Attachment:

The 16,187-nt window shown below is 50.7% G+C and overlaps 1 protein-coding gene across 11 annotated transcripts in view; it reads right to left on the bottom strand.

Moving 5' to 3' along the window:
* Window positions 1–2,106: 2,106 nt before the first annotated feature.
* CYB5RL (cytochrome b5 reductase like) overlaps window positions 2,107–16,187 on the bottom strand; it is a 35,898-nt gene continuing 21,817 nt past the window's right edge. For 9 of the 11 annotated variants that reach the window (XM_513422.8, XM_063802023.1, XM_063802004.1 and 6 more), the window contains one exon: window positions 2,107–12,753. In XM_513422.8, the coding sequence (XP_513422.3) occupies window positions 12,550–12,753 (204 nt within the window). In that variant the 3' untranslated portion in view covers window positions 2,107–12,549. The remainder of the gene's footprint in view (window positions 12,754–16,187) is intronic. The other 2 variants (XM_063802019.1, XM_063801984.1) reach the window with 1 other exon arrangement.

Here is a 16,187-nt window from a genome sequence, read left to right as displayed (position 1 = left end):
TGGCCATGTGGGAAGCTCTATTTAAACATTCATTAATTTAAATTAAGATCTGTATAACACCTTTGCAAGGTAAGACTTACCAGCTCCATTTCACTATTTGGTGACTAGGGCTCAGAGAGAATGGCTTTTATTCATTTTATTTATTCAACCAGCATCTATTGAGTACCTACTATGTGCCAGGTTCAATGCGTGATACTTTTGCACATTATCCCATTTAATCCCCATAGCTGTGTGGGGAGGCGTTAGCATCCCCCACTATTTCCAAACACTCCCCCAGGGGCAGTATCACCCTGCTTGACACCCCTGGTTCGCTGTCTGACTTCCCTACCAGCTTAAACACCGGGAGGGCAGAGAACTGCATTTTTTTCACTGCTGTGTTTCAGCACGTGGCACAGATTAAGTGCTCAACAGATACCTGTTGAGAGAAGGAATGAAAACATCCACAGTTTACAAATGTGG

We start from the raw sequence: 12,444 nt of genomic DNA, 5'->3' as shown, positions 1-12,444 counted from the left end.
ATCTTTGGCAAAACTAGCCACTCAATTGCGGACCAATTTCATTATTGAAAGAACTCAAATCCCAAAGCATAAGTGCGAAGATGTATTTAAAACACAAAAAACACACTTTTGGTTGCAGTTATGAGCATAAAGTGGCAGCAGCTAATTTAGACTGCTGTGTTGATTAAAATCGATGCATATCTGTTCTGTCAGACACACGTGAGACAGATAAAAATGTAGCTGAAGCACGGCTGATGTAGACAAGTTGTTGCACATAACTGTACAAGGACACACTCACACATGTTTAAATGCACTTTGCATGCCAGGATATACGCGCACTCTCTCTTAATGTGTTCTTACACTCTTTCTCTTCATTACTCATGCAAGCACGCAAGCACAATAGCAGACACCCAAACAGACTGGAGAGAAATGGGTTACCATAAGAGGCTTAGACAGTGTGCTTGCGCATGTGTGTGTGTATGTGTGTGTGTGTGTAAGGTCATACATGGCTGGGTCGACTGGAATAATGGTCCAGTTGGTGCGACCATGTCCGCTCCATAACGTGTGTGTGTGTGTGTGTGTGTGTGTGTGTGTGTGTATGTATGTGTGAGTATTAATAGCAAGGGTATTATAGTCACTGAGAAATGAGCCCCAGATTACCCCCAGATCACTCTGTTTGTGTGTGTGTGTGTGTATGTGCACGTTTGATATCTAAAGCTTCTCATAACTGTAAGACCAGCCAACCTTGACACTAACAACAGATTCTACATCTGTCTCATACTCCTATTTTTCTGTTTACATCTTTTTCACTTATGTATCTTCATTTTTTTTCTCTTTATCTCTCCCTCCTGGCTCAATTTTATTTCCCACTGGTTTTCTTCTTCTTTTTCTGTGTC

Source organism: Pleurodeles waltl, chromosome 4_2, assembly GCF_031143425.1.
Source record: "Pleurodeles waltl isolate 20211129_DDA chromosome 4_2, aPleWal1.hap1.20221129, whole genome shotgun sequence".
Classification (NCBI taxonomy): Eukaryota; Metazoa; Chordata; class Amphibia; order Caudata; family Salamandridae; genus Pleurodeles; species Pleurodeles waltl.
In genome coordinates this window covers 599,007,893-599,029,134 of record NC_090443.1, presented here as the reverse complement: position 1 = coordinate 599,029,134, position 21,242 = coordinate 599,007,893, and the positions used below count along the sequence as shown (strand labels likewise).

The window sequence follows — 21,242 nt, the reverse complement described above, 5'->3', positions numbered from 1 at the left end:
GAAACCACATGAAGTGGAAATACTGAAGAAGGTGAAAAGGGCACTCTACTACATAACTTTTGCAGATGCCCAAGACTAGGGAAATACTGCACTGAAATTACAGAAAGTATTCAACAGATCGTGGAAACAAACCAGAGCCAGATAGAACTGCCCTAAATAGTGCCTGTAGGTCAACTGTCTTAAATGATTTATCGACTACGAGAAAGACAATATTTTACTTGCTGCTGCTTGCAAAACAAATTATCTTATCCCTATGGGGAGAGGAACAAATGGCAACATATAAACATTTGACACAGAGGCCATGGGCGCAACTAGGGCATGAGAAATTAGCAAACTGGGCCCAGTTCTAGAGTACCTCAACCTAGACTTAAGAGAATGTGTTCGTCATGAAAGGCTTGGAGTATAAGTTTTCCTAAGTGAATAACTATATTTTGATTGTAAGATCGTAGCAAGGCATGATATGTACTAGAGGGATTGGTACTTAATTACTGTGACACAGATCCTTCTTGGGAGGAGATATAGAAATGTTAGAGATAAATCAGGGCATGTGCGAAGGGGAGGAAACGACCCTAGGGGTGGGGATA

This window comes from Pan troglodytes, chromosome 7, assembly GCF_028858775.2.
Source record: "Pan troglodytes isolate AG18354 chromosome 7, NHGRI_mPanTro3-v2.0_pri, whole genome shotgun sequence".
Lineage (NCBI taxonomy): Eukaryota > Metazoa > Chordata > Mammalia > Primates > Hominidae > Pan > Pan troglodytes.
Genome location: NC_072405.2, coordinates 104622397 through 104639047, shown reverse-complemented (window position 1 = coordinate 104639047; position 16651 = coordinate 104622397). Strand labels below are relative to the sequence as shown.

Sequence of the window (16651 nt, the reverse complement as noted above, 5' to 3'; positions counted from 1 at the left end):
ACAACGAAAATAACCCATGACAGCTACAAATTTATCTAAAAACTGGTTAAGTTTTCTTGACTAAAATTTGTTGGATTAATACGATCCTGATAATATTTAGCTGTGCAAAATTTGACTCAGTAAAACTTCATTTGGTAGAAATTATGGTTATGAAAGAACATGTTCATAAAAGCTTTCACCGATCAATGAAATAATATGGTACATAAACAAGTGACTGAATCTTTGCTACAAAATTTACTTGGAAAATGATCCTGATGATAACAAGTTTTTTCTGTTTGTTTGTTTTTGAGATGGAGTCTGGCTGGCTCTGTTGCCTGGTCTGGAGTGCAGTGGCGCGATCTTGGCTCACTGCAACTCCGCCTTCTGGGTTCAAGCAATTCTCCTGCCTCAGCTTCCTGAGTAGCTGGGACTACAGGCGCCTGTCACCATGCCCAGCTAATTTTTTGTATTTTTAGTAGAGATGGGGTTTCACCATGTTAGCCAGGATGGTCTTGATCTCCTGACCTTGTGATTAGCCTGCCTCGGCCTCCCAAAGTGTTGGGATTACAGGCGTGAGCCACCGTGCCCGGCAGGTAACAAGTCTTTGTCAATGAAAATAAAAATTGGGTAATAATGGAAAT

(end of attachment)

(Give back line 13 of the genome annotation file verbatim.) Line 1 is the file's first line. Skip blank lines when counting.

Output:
The window sequence follows — 21,242 nt, the reverse complement described above, 5'->3', positions numbered from 1 at the left end: